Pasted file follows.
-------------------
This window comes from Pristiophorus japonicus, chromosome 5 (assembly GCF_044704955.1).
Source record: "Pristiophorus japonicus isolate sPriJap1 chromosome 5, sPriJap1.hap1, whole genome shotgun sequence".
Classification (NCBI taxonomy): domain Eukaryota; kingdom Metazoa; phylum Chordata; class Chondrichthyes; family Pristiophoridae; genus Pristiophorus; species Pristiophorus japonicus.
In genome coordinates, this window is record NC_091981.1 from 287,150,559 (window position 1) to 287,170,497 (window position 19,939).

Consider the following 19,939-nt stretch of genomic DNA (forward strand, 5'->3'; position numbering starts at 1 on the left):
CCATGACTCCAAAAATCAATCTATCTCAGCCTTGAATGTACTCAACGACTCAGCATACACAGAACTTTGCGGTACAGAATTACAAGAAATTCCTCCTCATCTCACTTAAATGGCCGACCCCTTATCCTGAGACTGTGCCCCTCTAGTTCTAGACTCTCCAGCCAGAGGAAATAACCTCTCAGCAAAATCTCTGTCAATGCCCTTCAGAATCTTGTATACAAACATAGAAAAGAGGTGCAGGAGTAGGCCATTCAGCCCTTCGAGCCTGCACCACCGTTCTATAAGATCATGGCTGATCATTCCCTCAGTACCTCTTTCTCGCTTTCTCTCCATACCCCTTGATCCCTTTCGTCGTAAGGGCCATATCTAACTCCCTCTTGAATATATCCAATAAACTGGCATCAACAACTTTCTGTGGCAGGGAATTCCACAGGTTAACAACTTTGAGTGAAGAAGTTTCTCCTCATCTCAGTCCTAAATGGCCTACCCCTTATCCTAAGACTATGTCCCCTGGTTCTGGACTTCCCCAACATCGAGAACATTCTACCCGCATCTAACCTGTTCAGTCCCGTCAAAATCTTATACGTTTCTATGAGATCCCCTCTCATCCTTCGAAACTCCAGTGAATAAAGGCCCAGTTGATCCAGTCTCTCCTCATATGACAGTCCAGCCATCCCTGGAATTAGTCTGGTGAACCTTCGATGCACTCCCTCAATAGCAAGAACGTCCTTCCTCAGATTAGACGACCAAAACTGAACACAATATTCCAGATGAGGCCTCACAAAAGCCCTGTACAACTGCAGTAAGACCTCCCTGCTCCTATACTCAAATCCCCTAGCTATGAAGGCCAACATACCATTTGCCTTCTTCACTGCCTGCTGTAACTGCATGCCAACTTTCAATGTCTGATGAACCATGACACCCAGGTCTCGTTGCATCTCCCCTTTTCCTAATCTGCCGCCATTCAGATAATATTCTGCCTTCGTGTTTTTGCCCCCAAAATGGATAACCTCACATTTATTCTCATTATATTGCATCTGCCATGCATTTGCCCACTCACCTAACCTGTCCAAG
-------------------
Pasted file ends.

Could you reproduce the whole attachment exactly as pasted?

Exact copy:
This window comes from Pristiophorus japonicus, chromosome 5 (assembly GCF_044704955.1).
Source record: "Pristiophorus japonicus isolate sPriJap1 chromosome 5, sPriJap1.hap1, whole genome shotgun sequence".
Classification (NCBI taxonomy): domain Eukaryota; kingdom Metazoa; phylum Chordata; class Chondrichthyes; family Pristiophoridae; genus Pristiophorus; species Pristiophorus japonicus.
In genome coordinates, this window is record NC_091981.1 from 287,150,559 (window position 1) to 287,170,497 (window position 19,939).

Consider the following 19,939-nt stretch of genomic DNA (forward strand, 5'->3'; position numbering starts at 1 on the left):
CCATGACTCCAAAAATCAATCTATCTCAGCCTTGAATGTACTCAACGACTCAGCATACACAGAACTTTGCGGTACAGAATTACAAGAAATTCCTCCTCATCTCACTTAAATGGCCGACCCCTTATCCTGAGACTGTGCCCCTCTAGTTCTAGACTCTCCAGCCAGAGGAAATAACCTCTCAGCAAAATCTCTGTCAATGCCCTTCAGAATCTTGTATACAAACATAGAAAAGAGGTGCAGGAGTAGGCCATTCAGCCCTTCGAGCCTGCACCACCGTTCTATAAGATCATGGCTGATCATTCCCTCAGTACCTCTTTCTCGCTTTCTCTCCATACCCCTTGATCCCTTTCGTCGTAAGGGCCATATCTAACTCCCTCTTGAATATATCCAATAAACTGGCATCAACAACTTTCTGTGGCAGGGAATTCCACAGGTTAACAACTTTGAGTGAAGAAGTTTCTCCTCATCTCAGTCCTAAATGGCCTACCCCTTATCCTAAGACTATGTCCCCTGGTTCTGGACTTCCCCAACATCGAGAACATTCTACCCGCATCTAACCTGTTCAGTCCCGTCAAAATCTTATACGTTTCTATGAGATCCCCTCTCATCCTTCGAAACTCCAGTGAATAAAGGCCCAGTTGATCCAGTCTCTCCTCATATGACAGTCCAGCCATCCCTGGAATTAGTCTGGTGAACCTTCGATGCACTCCCTCAATAGCAAGAACGTCCTTCCTCAGATTAGACGACCAAAACTGAACACAATATTCCAGATGAGGCCTCACAAAAGCCCTGTACAACTGCAGTAAGACCTCCCTGCTCCTATACTCAAATCCCCTAGCTATGAAGGCCAACATACCATTTGCCTTCTTCACTGCCTGCTGTAACTGCATGCCAACTTTCAATGTCTGATGAACCATGACACCCAGGTCTCGTTGCATCTCCCCTTTTCCTAATCTGCCGCCATTCAGATAATATTCTGCCTTCGTGTTTTTGCCCCCAAAATGGATAACCTCACATTTATTCTCATTATATTGCATCTGCCATGCATTTGCCCACTCACCTAACCTGTCCAAG